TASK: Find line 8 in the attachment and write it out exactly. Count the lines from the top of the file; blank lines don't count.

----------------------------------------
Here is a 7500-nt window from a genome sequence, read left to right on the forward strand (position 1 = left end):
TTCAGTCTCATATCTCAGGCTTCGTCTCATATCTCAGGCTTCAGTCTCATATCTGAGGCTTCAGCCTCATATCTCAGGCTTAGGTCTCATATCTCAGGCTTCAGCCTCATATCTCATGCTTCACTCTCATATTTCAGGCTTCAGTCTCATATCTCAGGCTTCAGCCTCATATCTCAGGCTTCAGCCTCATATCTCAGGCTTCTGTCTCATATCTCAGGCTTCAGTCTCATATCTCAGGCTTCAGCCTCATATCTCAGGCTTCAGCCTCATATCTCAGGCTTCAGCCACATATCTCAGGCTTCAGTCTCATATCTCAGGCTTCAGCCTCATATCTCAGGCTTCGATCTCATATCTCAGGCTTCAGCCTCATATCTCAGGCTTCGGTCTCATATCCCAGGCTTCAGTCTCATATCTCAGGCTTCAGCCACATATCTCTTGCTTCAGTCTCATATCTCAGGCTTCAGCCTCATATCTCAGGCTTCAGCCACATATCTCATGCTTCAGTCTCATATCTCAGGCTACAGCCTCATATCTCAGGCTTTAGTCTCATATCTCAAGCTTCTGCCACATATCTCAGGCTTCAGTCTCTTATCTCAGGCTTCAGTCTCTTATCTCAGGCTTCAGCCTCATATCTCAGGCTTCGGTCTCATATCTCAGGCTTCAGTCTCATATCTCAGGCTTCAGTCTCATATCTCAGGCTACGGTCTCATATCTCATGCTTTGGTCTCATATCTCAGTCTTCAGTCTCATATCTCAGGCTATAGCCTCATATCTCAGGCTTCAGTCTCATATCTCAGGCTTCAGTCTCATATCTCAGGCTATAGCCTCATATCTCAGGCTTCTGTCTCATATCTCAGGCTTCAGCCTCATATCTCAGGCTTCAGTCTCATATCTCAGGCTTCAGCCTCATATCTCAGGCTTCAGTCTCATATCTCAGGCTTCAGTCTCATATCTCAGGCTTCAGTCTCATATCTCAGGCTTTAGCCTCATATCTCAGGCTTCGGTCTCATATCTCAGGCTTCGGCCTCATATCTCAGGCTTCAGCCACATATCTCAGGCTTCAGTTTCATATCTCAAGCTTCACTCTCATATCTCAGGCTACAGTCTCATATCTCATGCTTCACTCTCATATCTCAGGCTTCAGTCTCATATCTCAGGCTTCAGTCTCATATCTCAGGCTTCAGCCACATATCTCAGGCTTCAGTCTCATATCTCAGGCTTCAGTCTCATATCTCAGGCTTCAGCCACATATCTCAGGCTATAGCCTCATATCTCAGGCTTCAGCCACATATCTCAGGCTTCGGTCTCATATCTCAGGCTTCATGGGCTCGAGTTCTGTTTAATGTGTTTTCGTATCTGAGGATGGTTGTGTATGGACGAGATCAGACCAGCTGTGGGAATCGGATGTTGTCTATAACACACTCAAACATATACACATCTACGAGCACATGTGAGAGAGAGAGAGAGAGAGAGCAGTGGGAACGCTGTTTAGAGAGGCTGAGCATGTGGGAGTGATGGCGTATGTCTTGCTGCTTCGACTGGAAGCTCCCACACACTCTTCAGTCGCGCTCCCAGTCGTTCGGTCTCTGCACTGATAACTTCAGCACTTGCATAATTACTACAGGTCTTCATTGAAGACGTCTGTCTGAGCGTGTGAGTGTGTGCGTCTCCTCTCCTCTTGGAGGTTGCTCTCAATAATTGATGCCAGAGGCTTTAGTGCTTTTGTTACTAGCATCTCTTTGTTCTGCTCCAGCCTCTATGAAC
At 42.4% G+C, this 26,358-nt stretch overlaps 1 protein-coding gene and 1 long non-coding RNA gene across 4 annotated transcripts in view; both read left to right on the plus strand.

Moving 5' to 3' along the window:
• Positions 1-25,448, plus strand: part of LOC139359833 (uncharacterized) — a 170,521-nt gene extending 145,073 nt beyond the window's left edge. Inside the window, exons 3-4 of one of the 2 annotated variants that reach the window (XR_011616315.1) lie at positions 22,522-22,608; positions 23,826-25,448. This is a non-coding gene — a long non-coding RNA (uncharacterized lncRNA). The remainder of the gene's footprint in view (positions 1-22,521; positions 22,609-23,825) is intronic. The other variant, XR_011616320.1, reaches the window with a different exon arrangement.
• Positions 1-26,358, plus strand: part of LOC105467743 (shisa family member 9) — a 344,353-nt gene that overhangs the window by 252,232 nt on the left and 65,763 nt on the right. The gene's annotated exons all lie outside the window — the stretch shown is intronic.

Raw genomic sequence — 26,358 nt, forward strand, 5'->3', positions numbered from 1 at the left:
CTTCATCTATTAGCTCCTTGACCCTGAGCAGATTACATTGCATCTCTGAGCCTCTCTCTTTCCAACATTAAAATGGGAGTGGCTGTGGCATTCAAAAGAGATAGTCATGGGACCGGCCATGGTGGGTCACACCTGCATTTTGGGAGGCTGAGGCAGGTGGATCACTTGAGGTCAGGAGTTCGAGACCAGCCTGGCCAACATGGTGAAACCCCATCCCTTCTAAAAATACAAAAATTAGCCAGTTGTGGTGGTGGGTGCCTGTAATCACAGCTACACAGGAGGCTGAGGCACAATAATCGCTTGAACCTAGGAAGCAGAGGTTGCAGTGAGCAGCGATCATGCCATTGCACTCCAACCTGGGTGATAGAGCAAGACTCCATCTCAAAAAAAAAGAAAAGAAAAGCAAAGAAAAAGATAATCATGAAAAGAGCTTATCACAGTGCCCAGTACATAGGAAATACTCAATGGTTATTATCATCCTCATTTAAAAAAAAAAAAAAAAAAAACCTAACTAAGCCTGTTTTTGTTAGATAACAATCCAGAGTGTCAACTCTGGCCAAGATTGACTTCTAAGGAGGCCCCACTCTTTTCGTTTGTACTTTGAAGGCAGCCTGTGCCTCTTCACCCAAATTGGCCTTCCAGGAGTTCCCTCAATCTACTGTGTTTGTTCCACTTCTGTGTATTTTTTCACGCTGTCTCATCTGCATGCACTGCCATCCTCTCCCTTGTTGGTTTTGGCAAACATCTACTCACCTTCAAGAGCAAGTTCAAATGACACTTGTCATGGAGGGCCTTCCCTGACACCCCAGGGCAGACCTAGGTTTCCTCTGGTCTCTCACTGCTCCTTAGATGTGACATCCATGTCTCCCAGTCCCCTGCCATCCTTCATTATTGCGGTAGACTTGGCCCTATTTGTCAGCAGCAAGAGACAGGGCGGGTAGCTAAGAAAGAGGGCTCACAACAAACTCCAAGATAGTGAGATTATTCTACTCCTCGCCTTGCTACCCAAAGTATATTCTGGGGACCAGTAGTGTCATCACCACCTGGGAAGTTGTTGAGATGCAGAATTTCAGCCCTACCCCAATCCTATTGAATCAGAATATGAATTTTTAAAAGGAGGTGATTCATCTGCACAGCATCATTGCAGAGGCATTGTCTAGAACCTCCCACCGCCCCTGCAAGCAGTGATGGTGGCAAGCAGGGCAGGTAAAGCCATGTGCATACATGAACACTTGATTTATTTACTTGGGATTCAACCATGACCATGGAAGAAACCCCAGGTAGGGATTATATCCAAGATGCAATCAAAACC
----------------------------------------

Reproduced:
CTTCATCTATTAGCTCCTTGACCCTGAGCAGATTACATTGCATCTCTGAGCCTCTCTCTTTCCAACATTAAAATGGGAGTGGCTGTGGCATTCAAAAGAGATAGTCATGGGACCGGCCATGGTGGGTCACACCTGCATTTTGGGAGGCTGAGGCAGGTGGATCACTTGAGGTCAGGAGTTCGAGACCAGCCTGGCCAACATGGTGAAACCCCATCCCTTCTAAAAATACAAAAATTAGCCAGTTGTGGTGGTGGGTGCCTGTAATCACAGCTACACAGGAGGCTGAGGCACAATAATCGCTTGAACCTAGGAAGCAGAGGTTGCAGTGAGCAGCGATCATGCCATTGCACTCCAACCTGGGTGATAGAGCAAGACTCCATCTCAAAAAAAAAGAAAAGAAAAGCAAAGAAAAAGATAATCATGAAAAGAGCTTATCACAGTGCCCAGTACATAGGAAATACTCAATGGTTATTATCATCCTCATTTAAAAAAAAAAAAAAAAAAAACCTAACTAAGCCTGTTTTTGTTAGATAACAATCCAGAGTGTCAACTCTGGCCAAGATTGACTTCTAAGGAGGCCCCACTCTTTTCGTTTGTACTTTGAAGGCAGCCTGTGCCTCTTCACCCAAATTGGCCTTCCAGGAGTTCCCTCAATCTACTGTGTTTGTTCCACTTCTGTGTATTTTTTCACGCTGTCTCATCTGCATGCACTGCCATCCTCTCCCTTGTTGGTTTTGGCAAACATCTACTCACCTTCAAGAGCAAGTTCAAATGACACTTGTCATGGAGGGCCTTCCCTGACACCCCAGGGCAGACCTAGGTTTCCTCTGGTCTCTCACTGCTCCTTAGATGTGACATCCATGTCTCCCAGTCCCCTGCCATCCTTCATTATTGCGGTAGACTTGGCCCTATTTGTCAGCAGCAAGAGACAGGGCGGGTAGCTAAGAAAGAGGGCTCACAACAAACTCCAAGATAGTGAGATTATTCTACTCCTCGCCTTGCTACCCAAAGTATATTCTGGGGACCAGTAGTGTCATCACCACCTGGGAAGTTGTTGAGATGCAGAATTTCAGCCCTACCCCAATCCTATTGAATCAGAATATGAATTTTTAAAAGGAGGTGATTCATCTGCACAGCATCATTGCAGAGGCATTGTCTAGAACCTCCCACCGCCCCTGCAAGCAGTGATGGTGGCAAGCAGGGCAGGTAAAGCCATGTGCATACATGAACACTTGATTTATTTACTTGGGATTCAACCATGACCATGGAAGAAACCCCAGGTAGGGATTATATCCAAGATGCAATCAAAACC